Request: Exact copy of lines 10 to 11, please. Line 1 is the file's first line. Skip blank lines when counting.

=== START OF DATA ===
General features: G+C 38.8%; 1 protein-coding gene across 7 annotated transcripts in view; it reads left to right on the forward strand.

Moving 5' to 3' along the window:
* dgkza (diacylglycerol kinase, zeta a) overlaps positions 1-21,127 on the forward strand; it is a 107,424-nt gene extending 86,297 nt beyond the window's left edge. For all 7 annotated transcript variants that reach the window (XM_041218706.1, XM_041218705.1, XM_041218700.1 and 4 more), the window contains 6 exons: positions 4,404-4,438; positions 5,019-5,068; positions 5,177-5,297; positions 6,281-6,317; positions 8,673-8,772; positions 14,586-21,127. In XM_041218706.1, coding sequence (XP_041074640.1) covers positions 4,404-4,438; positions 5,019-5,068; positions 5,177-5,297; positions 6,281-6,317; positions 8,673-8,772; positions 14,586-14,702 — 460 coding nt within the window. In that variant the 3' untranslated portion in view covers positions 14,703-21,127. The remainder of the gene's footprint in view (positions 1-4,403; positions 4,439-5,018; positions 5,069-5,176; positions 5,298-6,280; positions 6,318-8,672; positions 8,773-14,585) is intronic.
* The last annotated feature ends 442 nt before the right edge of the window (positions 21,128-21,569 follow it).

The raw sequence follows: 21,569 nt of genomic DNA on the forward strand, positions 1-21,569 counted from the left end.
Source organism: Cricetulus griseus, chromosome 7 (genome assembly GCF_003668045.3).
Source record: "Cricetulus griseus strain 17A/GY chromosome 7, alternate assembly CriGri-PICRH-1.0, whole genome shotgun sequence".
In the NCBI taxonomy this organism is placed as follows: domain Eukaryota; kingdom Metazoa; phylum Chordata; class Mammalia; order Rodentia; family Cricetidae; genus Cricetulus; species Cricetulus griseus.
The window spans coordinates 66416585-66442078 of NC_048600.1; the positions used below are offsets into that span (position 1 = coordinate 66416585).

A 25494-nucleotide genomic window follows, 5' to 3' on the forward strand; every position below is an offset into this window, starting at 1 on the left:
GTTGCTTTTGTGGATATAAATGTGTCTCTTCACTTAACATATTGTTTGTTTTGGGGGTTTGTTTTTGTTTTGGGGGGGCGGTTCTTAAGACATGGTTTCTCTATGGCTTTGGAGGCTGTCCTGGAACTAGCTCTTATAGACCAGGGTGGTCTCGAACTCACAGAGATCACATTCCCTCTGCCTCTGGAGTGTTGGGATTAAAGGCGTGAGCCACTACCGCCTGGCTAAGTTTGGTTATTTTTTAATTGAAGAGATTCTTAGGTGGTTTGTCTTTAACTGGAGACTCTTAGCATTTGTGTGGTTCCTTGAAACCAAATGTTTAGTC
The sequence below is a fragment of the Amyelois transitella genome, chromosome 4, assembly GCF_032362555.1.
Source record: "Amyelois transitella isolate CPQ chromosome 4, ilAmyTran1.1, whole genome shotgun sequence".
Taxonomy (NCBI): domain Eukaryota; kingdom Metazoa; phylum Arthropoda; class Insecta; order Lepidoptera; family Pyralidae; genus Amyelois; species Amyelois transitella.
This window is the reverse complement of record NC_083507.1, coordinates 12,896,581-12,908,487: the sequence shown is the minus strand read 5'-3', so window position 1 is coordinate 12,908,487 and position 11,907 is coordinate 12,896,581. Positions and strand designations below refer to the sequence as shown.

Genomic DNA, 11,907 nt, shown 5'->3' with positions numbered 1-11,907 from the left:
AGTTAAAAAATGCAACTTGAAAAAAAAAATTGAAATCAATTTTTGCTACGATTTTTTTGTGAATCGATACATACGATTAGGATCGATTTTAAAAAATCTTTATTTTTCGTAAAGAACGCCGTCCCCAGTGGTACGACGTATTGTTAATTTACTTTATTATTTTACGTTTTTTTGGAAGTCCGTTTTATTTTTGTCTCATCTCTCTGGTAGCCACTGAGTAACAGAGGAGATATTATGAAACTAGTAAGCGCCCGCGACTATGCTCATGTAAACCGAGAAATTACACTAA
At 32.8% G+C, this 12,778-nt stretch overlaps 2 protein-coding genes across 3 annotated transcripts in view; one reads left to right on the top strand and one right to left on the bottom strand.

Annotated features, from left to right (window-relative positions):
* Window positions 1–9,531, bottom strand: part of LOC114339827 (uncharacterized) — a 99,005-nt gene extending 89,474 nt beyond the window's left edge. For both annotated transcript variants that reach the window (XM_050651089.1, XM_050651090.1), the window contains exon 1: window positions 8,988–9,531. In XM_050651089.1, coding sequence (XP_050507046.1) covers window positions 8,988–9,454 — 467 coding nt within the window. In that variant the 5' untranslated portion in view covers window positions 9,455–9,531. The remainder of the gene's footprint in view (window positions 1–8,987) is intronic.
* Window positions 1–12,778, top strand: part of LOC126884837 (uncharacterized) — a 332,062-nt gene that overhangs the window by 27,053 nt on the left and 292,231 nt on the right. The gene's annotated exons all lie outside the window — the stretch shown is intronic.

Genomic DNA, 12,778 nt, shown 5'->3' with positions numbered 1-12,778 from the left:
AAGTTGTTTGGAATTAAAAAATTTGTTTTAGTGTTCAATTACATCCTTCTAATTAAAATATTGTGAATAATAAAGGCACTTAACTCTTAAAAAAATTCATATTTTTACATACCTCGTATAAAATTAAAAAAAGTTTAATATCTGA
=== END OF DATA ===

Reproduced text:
A 25494-nucleotide genomic window follows, 5' to 3' on the forward strand; every position below is an offset into this window, starting at 1 on the left:
GTTGCTTTTGTGGATATAAATGTGTCTCTTCACTTAACATATTGTTTGTTTTGGGGGTTTGTTTTTGTTTTGGGGGGGCGGTTCTTAAGACATGGTTTCTCTATGGCTTTGGAGGCTGTCCTGGAACTAGCTCTTATAGACCAGGGTGGTCTCGAACTCACAGAGATCACATTCCCTCTGCCTCTGGAGTGTTGGGATTAAAGGCGTGAGCCACTACCGCCTGGCTAAGTTTGGTTATTTTTTAATTGAAGAGATTCTTAGGTGGTTTGTCTTTAACTGGAGACTCTTAGCATTTGTGTGGTTCCTTGAAACCAAATGTTTAGTC